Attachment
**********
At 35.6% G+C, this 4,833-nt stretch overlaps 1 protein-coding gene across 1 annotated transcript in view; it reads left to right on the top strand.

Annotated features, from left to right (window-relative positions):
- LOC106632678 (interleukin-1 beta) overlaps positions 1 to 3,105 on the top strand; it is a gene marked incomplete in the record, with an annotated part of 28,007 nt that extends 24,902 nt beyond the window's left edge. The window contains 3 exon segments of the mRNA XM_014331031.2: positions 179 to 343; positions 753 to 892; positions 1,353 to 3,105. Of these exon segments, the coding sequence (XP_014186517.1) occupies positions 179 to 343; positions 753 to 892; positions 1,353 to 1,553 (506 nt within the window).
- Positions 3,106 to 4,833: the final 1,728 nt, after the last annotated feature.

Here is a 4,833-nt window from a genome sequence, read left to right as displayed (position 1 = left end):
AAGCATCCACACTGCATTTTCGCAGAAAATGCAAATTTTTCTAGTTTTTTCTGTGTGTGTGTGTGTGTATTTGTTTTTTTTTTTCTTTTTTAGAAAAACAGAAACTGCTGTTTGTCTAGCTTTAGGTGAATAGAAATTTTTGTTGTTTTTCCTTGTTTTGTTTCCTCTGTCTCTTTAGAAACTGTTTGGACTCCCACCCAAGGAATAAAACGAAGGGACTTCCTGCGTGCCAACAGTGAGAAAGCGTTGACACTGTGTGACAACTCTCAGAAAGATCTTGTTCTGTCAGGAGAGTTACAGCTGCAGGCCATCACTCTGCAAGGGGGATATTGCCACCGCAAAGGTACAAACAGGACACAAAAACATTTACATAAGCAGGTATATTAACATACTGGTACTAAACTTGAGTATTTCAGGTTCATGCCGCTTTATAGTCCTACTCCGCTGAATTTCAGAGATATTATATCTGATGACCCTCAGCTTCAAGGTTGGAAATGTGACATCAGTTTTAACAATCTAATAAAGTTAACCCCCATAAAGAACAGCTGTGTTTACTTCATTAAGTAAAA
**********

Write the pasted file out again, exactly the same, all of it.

At 35.6% G+C, this 4,833-nt stretch overlaps 1 protein-coding gene across 1 annotated transcript in view; it reads left to right on the top strand.

Annotated features, from left to right (window-relative positions):
- LOC106632678 (interleukin-1 beta) overlaps positions 1 to 3,105 on the top strand; it is a gene marked incomplete in the record, with an annotated part of 28,007 nt that extends 24,902 nt beyond the window's left edge. The window contains 3 exon segments of the mRNA XM_014331031.2: positions 179 to 343; positions 753 to 892; positions 1,353 to 3,105. Of these exon segments, the coding sequence (XP_014186517.1) occupies positions 179 to 343; positions 753 to 892; positions 1,353 to 1,553 (506 nt within the window).
- Positions 3,106 to 4,833: the final 1,728 nt, after the last annotated feature.

Here is a 4,833-nt window from a genome sequence, read left to right as displayed (position 1 = left end):
AAGCATCCACACTGCATTTTCGCAGAAAATGCAAATTTTTCTAGTTTTTTCTGTGTGTGTGTGTGTGTATTTGTTTTTTTTTTTCTTTTTTAGAAAAACAGAAACTGCTGTTTGTCTAGCTTTAGGTGAATAGAAATTTTTGTTGTTTTTCCTTGTTTTGTTTCCTCTGTCTCTTTAGAAACTGTTTGGACTCCCACCCAAGGAATAAAACGAAGGGACTTCCTGCGTGCCAACAGTGAGAAAGCGTTGACACTGTGTGACAACTCTCAGAAAGATCTTGTTCTGTCAGGAGAGTTACAGCTGCAGGCCATCACTCTGCAAGGGGGATATTGCCACCGCAAAGGTACAAACAGGACACAAAAACATTTACATAAGCAGGTATATTAACATACTGGTACTAAACTTGAGTATTTCAGGTTCATGCCGCTTTATAGTCCTACTCCGCTGAATTTCAGAGATATTATATCTGATGACCCTCAGCTTCAAGGTTGGAAATGTGACATCAGTTTTAACAATCTAATAAAGTTAACCCCCATAAAGAACAGCTGTGTTTACTTCATTAAGTAAAA